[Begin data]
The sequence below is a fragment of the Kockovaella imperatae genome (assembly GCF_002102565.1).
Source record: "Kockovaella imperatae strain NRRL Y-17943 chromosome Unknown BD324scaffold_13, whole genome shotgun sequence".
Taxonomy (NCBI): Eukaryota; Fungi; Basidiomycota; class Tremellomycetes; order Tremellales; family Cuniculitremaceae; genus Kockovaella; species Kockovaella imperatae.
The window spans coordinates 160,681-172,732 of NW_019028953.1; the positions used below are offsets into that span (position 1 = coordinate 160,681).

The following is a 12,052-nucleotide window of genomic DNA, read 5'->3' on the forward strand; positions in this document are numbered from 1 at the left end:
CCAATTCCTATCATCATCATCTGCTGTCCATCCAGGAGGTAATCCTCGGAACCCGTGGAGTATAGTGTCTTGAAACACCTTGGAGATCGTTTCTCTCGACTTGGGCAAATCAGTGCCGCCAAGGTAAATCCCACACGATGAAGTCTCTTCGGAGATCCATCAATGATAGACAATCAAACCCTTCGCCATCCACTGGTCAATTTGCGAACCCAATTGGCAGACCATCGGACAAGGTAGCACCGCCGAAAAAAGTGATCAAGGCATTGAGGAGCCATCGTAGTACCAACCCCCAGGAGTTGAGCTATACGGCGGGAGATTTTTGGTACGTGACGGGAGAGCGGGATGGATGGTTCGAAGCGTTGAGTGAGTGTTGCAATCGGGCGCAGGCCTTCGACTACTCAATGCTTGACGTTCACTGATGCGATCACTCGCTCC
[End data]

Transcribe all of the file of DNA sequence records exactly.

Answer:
The sequence below is a fragment of the Kockovaella imperatae genome (assembly GCF_002102565.1).
Source record: "Kockovaella imperatae strain NRRL Y-17943 chromosome Unknown BD324scaffold_13, whole genome shotgun sequence".
Taxonomy (NCBI): Eukaryota; Fungi; Basidiomycota; class Tremellomycetes; order Tremellales; family Cuniculitremaceae; genus Kockovaella; species Kockovaella imperatae.
The window spans coordinates 160,681-172,732 of NW_019028953.1; the positions used below are offsets into that span (position 1 = coordinate 160,681).

The following is a 12,052-nucleotide window of genomic DNA, read 5'->3' on the forward strand; positions in this document are numbered from 1 at the left end:
CCAATTCCTATCATCATCATCTGCTGTCCATCCAGGAGGTAATCCTCGGAACCCGTGGAGTATAGTGTCTTGAAACACCTTGGAGATCGTTTCTCTCGACTTGGGCAAATCAGTGCCGCCAAGGTAAATCCCACACGATGAAGTCTCTTCGGAGATCCATCAATGATAGACAATCAAACCCTTCGCCATCCACTGGTCAATTTGCGAACCCAATTGGCAGACCATCGGACAAGGTAGCACCGCCGAAAAAAGTGATCAAGGCATTGAGGAGCCATCGTAGTACCAACCCCCAGGAGTTGAGCTATACGGCGGGAGATTTTTGGTACGTGACGGGAGAGCGGGATGGATGGTTCGAAGCGTTGAGTGAGTGTTGCAATCGGGCGCAGGCCTTCGACTACTCAATGCTTGACGTTCACTGATGCGATCACTCGCTCC